Illinois joins push to end texting and driving
Illinois is one of several states backing a campaign by AT&T to get Americans to sign a pledge not to text behind the wheel, with Gov. Pat Quinn declaring September "Texting and Driving Awareness Month."
The issue has gained national attention with more crashes linked to email and text messaging and research showing the practice is especially widespread among teens. U.S. Transportation Secretary Ray LaHood has called it a "national epidemic."
AT&T and other wireless providers are taking up the cause, realizing they have a role to play similar to the appeals from the liquor industry for people to drink responsibly.
"Texting and driving, we believe should be as unacceptable as drinking and driving," AT&T Illinois President Paul La Schiazza said Thursday.
In Illinois, Quinn is supporting the effort to have drivers sign the company's no-texting pledge on Sept. 19 at ItCanWait.com. Illinois is one of 39 states that ban texting while driving for all drivers. Five other states have partial bans.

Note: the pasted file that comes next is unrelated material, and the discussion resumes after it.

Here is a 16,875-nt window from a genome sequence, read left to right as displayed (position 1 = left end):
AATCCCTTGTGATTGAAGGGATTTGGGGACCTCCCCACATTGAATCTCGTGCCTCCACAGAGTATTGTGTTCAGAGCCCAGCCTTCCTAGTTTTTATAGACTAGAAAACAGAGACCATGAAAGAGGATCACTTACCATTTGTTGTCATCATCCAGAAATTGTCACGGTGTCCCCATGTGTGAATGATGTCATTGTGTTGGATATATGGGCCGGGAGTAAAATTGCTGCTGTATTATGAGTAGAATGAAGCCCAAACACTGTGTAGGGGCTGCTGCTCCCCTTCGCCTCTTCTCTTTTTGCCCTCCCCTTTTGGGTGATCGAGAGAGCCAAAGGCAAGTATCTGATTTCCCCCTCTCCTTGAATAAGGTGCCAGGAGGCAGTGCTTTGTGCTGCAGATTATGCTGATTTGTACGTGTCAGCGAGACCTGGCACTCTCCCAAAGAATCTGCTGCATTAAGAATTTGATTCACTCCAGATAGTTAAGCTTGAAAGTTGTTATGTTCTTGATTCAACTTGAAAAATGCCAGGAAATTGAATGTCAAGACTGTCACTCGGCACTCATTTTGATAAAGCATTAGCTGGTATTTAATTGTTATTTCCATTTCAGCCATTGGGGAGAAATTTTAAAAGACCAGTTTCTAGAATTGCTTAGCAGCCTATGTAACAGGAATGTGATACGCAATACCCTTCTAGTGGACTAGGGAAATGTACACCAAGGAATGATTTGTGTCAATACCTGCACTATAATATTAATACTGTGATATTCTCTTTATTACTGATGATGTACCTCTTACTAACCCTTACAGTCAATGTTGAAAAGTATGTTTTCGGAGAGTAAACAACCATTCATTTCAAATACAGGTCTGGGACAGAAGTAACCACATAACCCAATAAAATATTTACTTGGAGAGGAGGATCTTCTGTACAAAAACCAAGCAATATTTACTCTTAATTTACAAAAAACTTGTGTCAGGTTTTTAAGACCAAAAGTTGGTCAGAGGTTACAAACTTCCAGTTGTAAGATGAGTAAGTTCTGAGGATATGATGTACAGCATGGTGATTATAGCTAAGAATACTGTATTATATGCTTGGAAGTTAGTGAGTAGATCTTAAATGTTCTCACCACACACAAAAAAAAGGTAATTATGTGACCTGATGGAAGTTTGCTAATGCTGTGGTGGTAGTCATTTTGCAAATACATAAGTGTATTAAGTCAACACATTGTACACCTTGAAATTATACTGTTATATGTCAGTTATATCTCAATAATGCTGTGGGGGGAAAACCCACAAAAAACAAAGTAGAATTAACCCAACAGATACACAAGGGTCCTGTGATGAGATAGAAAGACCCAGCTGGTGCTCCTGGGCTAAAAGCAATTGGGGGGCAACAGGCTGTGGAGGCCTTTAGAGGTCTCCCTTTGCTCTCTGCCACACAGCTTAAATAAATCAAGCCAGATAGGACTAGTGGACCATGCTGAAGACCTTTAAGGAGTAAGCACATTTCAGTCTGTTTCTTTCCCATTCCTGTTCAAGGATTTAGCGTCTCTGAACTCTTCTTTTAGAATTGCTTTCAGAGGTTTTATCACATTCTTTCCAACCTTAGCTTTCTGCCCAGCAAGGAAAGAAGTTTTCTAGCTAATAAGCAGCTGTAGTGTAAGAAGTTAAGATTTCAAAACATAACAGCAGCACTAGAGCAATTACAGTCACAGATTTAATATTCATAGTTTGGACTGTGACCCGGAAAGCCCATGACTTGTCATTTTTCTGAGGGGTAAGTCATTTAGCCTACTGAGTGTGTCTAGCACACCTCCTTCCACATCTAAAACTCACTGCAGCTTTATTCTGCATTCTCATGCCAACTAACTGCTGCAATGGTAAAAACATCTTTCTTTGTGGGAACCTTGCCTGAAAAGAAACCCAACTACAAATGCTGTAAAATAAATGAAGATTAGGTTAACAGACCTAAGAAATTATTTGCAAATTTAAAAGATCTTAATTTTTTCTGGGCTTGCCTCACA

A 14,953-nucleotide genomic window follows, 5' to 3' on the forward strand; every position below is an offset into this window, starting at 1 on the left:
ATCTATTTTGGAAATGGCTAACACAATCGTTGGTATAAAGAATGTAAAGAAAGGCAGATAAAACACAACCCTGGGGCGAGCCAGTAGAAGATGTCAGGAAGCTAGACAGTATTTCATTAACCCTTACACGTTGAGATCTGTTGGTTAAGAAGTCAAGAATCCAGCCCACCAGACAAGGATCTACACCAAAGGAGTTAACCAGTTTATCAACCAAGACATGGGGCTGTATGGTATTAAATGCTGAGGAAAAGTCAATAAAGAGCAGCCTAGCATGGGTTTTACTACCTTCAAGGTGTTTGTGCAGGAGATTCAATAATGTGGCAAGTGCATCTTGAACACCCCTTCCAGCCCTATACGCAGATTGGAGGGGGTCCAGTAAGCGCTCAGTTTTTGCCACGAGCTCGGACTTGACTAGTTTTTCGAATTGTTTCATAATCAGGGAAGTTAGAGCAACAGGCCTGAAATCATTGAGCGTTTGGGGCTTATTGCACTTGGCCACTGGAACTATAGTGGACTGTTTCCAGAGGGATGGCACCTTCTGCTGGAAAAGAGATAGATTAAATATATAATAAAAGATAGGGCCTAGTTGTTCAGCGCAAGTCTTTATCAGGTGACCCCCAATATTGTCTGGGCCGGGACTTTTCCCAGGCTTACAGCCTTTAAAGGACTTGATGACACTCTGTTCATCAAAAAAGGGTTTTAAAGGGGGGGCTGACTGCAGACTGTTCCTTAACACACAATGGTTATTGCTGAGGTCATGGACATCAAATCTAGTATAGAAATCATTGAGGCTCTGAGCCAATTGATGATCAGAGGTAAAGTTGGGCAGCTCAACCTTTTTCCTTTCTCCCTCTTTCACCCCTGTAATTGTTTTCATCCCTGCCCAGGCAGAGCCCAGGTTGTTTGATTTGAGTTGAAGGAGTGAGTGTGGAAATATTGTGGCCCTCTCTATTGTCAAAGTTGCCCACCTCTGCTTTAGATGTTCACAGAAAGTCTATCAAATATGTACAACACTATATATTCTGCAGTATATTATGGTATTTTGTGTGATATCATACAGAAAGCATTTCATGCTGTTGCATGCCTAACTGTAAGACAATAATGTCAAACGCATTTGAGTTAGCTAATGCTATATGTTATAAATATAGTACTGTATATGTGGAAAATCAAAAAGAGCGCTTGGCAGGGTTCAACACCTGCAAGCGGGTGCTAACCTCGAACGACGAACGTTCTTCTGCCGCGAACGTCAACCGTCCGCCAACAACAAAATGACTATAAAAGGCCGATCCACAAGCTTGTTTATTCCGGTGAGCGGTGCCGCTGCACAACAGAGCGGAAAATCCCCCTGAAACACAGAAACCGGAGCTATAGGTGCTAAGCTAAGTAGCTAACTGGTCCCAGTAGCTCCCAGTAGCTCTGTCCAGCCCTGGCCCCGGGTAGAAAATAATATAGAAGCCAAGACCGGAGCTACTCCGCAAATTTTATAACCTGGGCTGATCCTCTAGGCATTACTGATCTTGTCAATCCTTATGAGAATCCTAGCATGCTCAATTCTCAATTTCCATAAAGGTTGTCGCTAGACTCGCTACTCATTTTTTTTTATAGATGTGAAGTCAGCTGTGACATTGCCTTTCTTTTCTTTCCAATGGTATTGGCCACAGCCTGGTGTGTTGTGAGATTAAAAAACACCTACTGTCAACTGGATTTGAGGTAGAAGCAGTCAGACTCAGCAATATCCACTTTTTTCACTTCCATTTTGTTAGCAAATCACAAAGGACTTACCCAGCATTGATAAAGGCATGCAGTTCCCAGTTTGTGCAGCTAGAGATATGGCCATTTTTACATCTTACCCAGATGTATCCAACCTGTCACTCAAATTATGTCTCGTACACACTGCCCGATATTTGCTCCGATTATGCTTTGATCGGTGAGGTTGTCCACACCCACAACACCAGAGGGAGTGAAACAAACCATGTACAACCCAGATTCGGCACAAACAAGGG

Still, more than 100,000 crashes a year are linked to drivers reading or sending text messages, according to the National Safety Council.
AT&T started its campaign in 2009, producing a documentary and TV ads and touring the country with a simulator that allows people to see how quickly it is to lose control while texting. The company says it plans to spend millions on the effort this year.
Other wireless providers including Sprint and Verizon also have public awareness efforts on the issue. Sprint has a smartphone app called Sprint Drive First that locks a cellphone when a vehicle is moving more than 10 mph. Besides disabling the phone, it also directs incoming calls to voice mail and silences alerts for emails and texts.
AT&T has a similar DriveMode app and is pushing for manufacturers to pre-load no-text-and-drive technology on their mobile devices.
"It's a technology that is amazing in terms of how it's transformed people's lives and transformed our economy but at the same time it needs to be used responsibly," La Schiazza said.
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